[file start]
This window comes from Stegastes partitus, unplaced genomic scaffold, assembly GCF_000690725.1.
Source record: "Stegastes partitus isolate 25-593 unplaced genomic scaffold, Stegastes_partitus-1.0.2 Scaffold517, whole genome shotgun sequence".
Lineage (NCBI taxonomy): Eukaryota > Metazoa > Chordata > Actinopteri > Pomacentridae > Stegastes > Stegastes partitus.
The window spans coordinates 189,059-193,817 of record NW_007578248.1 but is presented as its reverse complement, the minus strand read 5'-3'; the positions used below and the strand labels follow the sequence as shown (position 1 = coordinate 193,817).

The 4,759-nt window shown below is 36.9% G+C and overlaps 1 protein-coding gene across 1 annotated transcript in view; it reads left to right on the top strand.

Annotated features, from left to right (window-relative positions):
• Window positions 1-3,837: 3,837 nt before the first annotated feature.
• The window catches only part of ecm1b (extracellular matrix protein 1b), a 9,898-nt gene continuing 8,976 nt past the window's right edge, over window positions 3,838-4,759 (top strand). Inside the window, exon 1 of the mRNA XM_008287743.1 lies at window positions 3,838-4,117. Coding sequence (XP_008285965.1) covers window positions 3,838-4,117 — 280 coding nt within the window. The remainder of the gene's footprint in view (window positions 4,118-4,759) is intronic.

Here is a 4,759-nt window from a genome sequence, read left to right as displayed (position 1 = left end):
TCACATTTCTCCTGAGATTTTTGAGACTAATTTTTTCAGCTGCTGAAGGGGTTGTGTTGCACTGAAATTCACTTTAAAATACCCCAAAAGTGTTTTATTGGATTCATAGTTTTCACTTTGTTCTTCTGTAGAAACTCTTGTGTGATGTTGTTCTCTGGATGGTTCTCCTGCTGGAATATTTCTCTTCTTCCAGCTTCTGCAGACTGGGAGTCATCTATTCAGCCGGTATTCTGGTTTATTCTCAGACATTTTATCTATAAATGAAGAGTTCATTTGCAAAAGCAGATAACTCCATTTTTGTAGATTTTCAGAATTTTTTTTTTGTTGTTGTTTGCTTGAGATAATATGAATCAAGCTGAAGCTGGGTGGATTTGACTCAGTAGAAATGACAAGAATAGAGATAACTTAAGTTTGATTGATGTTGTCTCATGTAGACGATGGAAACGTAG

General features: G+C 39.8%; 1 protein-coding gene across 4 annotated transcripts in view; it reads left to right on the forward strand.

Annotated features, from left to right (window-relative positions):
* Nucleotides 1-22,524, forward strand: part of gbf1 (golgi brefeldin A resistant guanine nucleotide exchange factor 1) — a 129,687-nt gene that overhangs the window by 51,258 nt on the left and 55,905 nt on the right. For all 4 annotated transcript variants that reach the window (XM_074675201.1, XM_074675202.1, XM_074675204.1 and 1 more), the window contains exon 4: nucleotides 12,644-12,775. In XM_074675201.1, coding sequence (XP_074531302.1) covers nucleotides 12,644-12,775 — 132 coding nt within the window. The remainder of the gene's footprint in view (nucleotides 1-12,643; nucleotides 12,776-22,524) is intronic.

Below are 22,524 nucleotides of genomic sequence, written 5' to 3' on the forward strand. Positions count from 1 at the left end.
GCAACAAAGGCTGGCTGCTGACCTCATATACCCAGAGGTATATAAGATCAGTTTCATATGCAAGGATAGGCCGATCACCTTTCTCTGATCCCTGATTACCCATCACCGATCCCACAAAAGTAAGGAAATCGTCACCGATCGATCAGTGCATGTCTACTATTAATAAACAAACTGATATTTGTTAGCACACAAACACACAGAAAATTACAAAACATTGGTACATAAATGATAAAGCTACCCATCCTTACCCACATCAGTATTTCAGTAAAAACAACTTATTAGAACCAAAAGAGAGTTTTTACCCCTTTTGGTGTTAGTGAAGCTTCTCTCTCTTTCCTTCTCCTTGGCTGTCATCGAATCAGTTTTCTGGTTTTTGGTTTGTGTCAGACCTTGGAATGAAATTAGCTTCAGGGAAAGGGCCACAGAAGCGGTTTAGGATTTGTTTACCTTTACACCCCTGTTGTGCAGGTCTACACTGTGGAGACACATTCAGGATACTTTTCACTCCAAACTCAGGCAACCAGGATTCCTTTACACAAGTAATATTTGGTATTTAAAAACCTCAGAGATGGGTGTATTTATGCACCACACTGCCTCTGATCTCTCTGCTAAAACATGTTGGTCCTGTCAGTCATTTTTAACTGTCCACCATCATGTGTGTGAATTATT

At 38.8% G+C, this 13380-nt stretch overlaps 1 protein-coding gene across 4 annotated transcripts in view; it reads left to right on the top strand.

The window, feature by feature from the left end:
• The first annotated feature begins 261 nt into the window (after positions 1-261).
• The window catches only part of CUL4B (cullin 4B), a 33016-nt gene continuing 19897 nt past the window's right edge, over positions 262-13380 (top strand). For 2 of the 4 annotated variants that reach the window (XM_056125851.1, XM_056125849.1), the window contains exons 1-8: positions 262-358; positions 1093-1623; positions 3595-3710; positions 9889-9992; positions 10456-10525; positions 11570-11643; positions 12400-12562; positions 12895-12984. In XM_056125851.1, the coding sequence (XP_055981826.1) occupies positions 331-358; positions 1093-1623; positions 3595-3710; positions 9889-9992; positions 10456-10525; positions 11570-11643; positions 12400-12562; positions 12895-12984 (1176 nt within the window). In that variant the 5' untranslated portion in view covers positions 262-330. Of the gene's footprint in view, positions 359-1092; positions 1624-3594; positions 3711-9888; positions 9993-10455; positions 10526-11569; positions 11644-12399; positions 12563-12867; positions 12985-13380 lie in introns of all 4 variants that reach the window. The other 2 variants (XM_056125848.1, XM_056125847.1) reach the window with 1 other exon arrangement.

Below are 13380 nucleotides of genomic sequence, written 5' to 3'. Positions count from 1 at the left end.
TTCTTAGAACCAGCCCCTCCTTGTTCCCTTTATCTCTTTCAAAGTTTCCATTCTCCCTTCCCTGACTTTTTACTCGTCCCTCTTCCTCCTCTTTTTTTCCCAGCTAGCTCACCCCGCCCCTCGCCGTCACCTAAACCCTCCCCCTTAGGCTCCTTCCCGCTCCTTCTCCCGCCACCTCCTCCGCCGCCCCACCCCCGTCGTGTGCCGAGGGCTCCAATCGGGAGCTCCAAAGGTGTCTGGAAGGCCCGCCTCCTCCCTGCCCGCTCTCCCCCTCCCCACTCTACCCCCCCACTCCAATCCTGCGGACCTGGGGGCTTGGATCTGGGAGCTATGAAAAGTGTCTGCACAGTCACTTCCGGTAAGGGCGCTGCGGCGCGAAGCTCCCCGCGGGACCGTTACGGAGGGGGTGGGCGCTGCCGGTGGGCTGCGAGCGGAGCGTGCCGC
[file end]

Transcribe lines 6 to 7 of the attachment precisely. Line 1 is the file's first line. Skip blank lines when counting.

Annotated features, from left to right (window-relative positions):
• Window positions 1-3,837: 3,837 nt before the first annotated feature.